the top floor (post-Revolution Libya) was closed. (Although one of the
first exhibits you see on entering is the old Volkswagen beetle that
Col. Ghadaffi drove at the time he took over the country in
Unfortunately, there is very little signage in English or any
other foreign language. The Lonely Planet guide is very useful
housing such superb and invaluable treasures we noticed one guard
smoking inside the building.
video taken in
the museum (not mine) on You Tube.
area dates from the 16th-17th century Turkish
period, and contained the entire city until the 19th century.
Consisting of numerous paths winding between whitewashed earthen walls,
it’s easy (and enjoyable) to get lost. There are numerous shops,
mosques, cafes and homes. About 3,500 people still live there, but over
60,000 work within the medina.
spent some time walking through some of the market area. One of the
first things that strike most tourists when looking at or visiting shops
in Libya is the complete lack of any aggressive selling. In fact, shop
owners usually wouldn’t even say anything unless
Most common goods included jewellery (gold and silver), and
clothes. There was one shop that made crescents that sit on top of the
mosques’ minarets. I bought some Libyan music tapes, but passed on the
store selling “Twinkle Man” pyjamas.
Construction and/or deconstruction of buildings was everywhere
fact, this was also the case in most towns we saw). It wasn’t always
clear whether we were witnessing buildings going up or coming down –
particularly because even long-finished buildings were often surrounded
by a pile of apparently left-over bricks sitting abandoned and
his picture was everywhere (at least in Tripoli). It seemed that almost
every intersection had at least one billboard of the Colonel in various
“magnificent” poses, apparently either accepting the adulation of, or
inspiring, his invisible admirers. The billboards often showed the
African continent, with Libya coloured in glorious green, radiating out
its pan-African message.
foreigners, he appeared rather foolish in these pictures, and they were
the subject of many photos and just as many jokes. However, I left Libya
with two images of him planted in my mind. One member of our eclipse
group commented – with deadly accuracy – that his pictures made him look
like a 1970’s porn star.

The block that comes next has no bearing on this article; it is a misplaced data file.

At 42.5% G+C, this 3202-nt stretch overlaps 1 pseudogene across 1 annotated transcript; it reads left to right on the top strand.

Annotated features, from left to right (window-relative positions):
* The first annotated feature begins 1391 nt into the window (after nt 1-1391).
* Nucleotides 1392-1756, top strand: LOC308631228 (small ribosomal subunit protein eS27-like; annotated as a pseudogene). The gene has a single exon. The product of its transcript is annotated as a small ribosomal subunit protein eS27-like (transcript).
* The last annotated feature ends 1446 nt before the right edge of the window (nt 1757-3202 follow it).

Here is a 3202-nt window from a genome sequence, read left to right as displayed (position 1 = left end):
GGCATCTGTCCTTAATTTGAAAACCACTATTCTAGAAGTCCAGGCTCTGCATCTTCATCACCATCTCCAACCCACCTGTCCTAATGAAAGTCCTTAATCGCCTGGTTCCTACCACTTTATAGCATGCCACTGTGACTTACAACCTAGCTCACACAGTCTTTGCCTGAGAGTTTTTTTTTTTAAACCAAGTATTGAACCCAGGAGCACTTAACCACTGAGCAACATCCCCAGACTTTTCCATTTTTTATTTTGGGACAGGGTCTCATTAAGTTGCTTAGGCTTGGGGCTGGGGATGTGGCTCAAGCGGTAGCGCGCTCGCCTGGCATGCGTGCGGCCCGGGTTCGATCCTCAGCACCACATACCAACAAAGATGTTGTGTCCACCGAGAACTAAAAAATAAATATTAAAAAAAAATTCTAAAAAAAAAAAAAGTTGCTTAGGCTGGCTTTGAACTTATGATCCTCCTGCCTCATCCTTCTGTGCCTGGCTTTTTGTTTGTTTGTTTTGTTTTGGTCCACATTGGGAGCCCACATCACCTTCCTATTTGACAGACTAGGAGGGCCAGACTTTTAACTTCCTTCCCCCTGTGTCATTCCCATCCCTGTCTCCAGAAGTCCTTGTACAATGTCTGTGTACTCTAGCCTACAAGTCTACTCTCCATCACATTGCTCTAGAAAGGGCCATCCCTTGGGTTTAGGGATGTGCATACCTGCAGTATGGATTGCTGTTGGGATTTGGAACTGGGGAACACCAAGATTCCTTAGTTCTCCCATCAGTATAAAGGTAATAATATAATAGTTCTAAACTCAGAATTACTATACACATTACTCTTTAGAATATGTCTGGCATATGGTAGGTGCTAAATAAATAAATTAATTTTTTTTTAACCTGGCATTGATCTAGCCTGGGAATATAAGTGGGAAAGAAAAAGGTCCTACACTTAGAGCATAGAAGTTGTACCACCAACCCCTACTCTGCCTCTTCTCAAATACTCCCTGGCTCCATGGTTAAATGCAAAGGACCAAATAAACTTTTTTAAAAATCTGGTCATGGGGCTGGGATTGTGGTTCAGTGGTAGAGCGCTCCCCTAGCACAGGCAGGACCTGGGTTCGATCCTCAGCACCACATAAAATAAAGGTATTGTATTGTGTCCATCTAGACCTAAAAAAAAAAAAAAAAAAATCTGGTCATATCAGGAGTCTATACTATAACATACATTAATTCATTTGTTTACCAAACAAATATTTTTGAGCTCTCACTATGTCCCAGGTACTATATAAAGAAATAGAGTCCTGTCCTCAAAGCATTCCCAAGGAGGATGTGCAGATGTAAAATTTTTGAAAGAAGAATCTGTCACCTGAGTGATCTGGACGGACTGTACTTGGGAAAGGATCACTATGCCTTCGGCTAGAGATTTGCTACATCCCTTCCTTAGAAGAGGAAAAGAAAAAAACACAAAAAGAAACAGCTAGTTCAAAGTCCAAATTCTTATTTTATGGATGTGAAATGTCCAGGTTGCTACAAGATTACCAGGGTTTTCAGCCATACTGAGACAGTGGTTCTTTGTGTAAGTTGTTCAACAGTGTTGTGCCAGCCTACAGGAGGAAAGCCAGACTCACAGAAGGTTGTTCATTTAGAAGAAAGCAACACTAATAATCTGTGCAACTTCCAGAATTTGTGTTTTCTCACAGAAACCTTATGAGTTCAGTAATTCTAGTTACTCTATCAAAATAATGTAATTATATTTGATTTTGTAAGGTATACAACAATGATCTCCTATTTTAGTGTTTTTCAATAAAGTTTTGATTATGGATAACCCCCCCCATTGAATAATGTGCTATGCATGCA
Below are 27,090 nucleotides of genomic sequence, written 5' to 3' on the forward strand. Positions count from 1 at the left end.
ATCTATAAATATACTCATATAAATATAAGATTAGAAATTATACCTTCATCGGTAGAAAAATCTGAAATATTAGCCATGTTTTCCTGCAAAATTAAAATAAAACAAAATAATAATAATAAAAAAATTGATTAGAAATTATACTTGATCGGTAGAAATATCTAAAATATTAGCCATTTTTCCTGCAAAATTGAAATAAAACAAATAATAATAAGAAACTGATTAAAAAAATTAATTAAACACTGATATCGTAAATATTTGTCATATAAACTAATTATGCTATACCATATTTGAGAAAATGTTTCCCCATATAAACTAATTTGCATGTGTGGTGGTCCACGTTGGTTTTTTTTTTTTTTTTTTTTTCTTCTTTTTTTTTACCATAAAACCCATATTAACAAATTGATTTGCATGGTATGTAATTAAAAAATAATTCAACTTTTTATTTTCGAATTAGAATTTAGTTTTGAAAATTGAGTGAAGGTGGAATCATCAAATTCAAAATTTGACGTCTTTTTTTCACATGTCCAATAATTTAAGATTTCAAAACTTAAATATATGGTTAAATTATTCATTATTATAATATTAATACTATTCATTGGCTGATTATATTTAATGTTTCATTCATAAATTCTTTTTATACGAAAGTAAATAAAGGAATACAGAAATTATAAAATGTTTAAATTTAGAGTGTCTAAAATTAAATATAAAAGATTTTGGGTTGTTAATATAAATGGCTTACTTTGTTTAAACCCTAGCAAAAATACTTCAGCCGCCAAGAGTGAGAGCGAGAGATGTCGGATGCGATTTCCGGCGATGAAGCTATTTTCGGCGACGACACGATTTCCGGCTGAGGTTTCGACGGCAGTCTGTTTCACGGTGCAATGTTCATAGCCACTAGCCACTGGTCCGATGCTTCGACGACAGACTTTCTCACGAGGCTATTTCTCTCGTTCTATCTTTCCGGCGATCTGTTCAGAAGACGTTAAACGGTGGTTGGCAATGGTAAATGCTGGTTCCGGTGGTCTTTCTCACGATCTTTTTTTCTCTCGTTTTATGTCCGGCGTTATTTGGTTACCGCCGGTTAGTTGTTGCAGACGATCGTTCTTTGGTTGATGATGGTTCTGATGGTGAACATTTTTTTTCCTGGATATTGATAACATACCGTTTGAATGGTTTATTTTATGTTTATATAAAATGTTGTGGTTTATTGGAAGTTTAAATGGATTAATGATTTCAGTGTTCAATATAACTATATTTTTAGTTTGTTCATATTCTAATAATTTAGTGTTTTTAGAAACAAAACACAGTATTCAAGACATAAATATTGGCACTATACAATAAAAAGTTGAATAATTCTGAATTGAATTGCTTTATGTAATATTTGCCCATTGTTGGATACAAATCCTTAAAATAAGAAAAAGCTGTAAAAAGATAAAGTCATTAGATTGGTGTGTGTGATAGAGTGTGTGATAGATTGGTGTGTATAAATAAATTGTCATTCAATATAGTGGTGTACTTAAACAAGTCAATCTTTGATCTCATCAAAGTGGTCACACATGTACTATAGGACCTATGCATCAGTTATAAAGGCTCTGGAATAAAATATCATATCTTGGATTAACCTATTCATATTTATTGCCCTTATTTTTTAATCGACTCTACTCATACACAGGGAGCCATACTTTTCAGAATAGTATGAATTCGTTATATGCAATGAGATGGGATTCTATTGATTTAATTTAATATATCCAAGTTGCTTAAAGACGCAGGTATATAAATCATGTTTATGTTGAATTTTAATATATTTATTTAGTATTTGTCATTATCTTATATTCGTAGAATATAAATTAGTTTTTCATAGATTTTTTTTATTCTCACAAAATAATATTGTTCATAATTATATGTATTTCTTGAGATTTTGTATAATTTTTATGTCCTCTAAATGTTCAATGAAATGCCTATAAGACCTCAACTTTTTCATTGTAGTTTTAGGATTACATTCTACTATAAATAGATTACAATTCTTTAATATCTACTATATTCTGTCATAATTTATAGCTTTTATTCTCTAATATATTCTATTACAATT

other impression comes from his image on the one 1 dinar banknote, where
he stood in almost perfect imitation of the signature pose of the late
American comedian, Jack Benny.
However, obviously there are more serious issues than some silly
billboards. We never volunteered conversation or questions about
politics with any Libyans as we had been warned that this could be
dangerous (for the Libyans). However, on several occasions, Libyans
brought the topic up, and expressed frustration with the situation in
the country. During these conversations, we were aware of how closely
their eyes watched others passing nearby, and they would quickly stop
talking if someone else came too close.
person we talked to was at the site of the Italian consulate
demonstrations in Benghazi in February in which 10 or more people were
killed by police – in fact he had been standing very close to the first
person killed. That incident had been reported worldwide as another
violent demonstration concerning the infamous cartoons of the Prophet,
although there are questions about its real cause and how it escalated
into violence. For example, see various reports in Wikipedia:
waiting in the Tripoli airport for our Sahara-bound flight a week later,
I bought one of the classic tourist souvenirs: a Ghadaffi watch. I put
it on, but shortly afterward, thinking of how he was viewed by the
Libyans I had talked with, decided to take it off. To us, it may be a
quaint or comical souvenir. To many Libyans – a people I had grown to
greatly like and admire – it no doubt represented something else. I
didn’t want to be offensive, so took it off, and haven’t worn it
added bonus to our magnificent week in the Sahara: we saw no billboards
of the Colonel while there).
Libyan 1 Dinar note
The Colonel watches over our hotel lobby
For some more of my photos of Tripoli,